Ukrainian refugee Yuliia Leites writes in greek libertarian journal “Aftoleksi” about the film “The Oath of Pamphir” that is currently projected in cinemas across the country – we learn that it is still projected in Thessaloniki for a few more days.
I heard about this film back in 2020/21 while living in Kyiv. My dear friend was a member of the film crew. He used to travel for shooting to the western, Carpathian part of Ukraine.
A few years later, I also ended up in this region. On 24.02.22, when Russia’s full-scale invasion of Ukraine had begun, there was a high threat of Kyiv falling. So, my friends and I got in our cars and drove towards the Romanian border (the one crossed by the characters in the movie). I spent the first week of the invasion in a village similar to one of Pamfir’s.
I was very surprised that this film is being shown in Greek cinemas, alongside ‘Avatar’ and that people are coming to watch it. I imagine that for many Greeks, the first encounter with Ukrainian culture will be through watching this film. It’s like hearing about someone from many people (the news) and finally meeting them for the first time in real life — getting a chance to form one’s own opinion.
Characters of the movie speak hard-Ukrainian. I barely understood something for the first couple of minutes, but then I adjusted my ear, and things went smoothly. The people’s language in the film is heavily mixed with Romanian, not due to ideology but geography.
Speaking about ideology generally, it is too much of a Western construct. I didn’t see it adopted by either the director or the Ukrainian state.
There is no ideology in the film but Pamfir’s ethics. He is constantly forced to fight for it against the outstripping circumstances.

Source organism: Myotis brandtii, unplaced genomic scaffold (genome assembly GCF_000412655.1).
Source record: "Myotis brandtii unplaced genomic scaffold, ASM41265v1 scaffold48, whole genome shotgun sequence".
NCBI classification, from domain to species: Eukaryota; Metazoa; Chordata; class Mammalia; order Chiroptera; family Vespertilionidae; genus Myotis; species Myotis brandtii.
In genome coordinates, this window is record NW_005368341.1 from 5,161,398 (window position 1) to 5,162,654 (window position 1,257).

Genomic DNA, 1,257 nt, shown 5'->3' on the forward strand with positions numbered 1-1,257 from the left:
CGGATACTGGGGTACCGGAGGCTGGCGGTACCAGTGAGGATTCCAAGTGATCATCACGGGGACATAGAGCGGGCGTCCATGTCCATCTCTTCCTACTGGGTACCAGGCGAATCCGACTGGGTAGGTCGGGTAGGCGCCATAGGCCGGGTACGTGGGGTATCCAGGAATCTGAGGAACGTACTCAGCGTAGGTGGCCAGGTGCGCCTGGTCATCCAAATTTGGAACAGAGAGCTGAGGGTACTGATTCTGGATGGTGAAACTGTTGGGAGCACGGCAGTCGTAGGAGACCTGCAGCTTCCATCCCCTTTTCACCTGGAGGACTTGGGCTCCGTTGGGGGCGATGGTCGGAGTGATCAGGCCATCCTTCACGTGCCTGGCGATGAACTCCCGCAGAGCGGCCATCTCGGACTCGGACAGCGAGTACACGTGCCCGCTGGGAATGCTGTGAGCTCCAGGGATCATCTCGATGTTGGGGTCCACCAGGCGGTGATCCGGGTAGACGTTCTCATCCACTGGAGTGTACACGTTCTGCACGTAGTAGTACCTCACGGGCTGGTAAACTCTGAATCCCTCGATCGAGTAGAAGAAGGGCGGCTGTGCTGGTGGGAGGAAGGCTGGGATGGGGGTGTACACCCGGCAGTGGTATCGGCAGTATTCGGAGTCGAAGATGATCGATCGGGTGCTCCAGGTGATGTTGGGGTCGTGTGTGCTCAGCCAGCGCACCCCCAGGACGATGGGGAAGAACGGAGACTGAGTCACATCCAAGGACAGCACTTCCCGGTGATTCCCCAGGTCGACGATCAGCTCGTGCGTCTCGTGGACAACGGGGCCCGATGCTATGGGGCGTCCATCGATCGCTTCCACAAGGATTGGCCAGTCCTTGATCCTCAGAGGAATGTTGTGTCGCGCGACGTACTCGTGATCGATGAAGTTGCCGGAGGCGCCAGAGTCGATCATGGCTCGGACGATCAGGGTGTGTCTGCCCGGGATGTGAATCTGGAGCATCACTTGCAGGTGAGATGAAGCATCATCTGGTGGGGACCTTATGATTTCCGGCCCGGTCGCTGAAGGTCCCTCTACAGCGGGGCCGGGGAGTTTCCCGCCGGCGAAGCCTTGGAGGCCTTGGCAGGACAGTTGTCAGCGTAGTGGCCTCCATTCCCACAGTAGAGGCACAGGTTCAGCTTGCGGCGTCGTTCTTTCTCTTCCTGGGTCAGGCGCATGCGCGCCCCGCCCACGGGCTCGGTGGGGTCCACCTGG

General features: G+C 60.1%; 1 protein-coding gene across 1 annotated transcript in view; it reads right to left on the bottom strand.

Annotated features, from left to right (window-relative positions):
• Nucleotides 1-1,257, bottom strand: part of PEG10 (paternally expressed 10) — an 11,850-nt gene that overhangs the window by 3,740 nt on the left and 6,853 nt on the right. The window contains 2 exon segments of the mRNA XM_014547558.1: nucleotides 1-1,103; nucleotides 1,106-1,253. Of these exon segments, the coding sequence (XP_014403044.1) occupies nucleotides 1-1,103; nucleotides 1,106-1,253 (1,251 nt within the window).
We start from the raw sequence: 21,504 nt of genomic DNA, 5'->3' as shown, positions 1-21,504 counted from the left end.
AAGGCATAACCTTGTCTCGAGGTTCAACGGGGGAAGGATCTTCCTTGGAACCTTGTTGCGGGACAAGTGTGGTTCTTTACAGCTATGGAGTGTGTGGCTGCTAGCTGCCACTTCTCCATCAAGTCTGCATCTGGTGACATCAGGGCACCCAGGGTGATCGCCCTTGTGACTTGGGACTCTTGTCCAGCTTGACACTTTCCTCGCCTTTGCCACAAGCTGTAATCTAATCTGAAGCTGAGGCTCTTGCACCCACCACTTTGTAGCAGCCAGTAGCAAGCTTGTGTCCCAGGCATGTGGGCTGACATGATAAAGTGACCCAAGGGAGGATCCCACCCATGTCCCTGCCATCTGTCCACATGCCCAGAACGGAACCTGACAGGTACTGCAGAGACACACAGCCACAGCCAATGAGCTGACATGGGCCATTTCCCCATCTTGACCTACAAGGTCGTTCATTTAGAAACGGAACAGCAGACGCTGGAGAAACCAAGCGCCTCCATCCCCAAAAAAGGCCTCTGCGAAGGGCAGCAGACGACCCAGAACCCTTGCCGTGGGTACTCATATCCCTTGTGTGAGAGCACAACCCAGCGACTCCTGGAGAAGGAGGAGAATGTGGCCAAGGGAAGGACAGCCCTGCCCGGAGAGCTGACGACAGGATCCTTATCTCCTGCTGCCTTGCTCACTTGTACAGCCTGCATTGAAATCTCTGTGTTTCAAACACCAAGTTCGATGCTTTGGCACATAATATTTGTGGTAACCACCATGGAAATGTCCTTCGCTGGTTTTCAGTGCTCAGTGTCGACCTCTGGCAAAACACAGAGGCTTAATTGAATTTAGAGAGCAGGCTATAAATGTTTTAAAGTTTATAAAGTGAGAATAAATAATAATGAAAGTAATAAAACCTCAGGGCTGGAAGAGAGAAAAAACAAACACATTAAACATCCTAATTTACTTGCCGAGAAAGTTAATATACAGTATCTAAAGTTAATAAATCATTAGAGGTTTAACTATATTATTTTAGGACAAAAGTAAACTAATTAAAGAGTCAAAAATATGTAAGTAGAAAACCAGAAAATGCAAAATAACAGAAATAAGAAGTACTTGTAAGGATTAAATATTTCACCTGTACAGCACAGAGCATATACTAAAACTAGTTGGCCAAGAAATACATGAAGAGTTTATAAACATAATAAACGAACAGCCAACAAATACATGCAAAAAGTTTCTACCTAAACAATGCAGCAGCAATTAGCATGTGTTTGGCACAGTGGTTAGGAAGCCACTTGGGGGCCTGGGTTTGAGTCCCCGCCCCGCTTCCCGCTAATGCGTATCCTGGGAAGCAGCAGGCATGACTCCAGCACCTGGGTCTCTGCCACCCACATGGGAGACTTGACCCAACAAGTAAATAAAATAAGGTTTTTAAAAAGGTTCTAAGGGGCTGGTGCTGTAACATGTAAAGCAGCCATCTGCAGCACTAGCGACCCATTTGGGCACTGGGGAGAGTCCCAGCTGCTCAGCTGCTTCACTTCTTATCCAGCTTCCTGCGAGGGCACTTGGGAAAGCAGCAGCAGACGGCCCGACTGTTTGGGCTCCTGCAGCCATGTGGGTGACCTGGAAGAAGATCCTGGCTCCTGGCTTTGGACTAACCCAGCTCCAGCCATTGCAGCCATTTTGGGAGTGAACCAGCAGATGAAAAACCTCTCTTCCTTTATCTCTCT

Talking of which, imagine oneself as a centuries-colonised and invisible country on the periphery of Europe. A giant neighbour attacked with lots of weapons and a vast army. No one expected your resistance to appear so fierce. It becomes unexpected even for you. Others start paying attention, but attention does not grant victory.
To win, to defend your cause, you need 1) to be recognised, 2) to be understood by quickly changing the misconceptions constructed by decades of red propaganda of the empire
3) to get weapons and other help.
In such circumstances, would you send a film showing your country’s raw reality — poverty, smuggling, corruption, and cruelty? ’Pamfir’ contradicts all the soft-power laws of late capitalism with its supermarket of symbols. Or outperforms them all.
In my opinion, the very act of premiering this film now, considering it might work as an introduction to Ukraine, is quite a bold act, an anti-auto colonial one or simply ignorant as some of the genius moves are.
Yet, by avoiding the desire to polish the country’s controversy and imperfection, this refusal to decorate (simply by postponing the release date for a year/two) — is an excellent example of what we can call an anarchist practice performed by Ukrainians.